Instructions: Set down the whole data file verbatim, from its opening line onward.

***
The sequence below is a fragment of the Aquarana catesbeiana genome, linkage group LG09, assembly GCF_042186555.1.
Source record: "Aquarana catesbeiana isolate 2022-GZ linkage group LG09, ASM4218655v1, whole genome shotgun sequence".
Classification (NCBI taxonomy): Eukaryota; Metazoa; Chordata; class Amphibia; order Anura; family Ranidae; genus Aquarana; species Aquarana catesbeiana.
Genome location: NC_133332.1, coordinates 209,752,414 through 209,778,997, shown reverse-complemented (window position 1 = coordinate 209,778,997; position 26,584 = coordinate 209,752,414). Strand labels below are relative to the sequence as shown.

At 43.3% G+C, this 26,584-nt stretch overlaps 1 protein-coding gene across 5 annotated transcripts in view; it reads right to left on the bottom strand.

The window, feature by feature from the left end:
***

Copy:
The sequence below is a fragment of the Aquarana catesbeiana genome, linkage group LG09, assembly GCF_042186555.1.
Source record: "Aquarana catesbeiana isolate 2022-GZ linkage group LG09, ASM4218655v1, whole genome shotgun sequence".
Classification (NCBI taxonomy): Eukaryota; Metazoa; Chordata; class Amphibia; order Anura; family Ranidae; genus Aquarana; species Aquarana catesbeiana.
Genome location: NC_133332.1, coordinates 209,752,414 through 209,778,997, shown reverse-complemented (window position 1 = coordinate 209,778,997; position 26,584 = coordinate 209,752,414). Strand labels below are relative to the sequence as shown.

At 43.3% G+C, this 26,584-nt stretch overlaps 1 protein-coding gene across 5 annotated transcripts in view; it reads right to left on the bottom strand.

The window, feature by feature from the left end: